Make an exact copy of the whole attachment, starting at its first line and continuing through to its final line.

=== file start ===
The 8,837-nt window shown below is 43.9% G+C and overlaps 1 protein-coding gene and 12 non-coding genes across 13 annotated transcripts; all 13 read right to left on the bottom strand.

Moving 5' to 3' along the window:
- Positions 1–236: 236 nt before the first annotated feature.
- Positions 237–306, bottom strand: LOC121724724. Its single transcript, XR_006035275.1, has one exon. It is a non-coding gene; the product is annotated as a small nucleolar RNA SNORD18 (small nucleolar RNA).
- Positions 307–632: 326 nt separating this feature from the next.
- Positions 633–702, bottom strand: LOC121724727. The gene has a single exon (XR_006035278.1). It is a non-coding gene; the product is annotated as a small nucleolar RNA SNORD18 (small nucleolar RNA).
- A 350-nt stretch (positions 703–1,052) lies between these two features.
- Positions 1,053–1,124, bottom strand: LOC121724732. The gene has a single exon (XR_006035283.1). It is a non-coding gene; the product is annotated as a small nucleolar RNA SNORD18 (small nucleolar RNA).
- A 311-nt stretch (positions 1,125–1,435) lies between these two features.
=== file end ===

The 8,837-nt window shown below is 43.9% G+C and overlaps 1 protein-coding gene and 12 non-coding genes across 13 annotated transcripts; all 13 read right to left on the bottom strand.

Moving 5' to 3' along the window:
- Positions 1–236: 236 nt before the first annotated feature.
- Positions 237–306, bottom strand: LOC121724724. Its single transcript, XR_006035275.1, has one exon. It is a non-coding gene; the product is annotated as a small nucleolar RNA SNORD18 (small nucleolar RNA).
- Positions 307–632: 326 nt separating this feature from the next.
- Positions 633–702, bottom strand: LOC121724727. The gene has a single exon (XR_006035278.1). It is a non-coding gene; the product is annotated as a small nucleolar RNA SNORD18 (small nucleolar RNA).
- A 350-nt stretch (positions 703–1,052) lies between these two features.
- Positions 1,053–1,124, bottom strand: LOC121724732. The gene has a single exon (XR_006035283.1). It is a non-coding gene; the product is annotated as a small nucleolar RNA SNORD18 (small nucleolar RNA).
- A 311-nt stretch (positions 1,125–1,435) lies between these two features.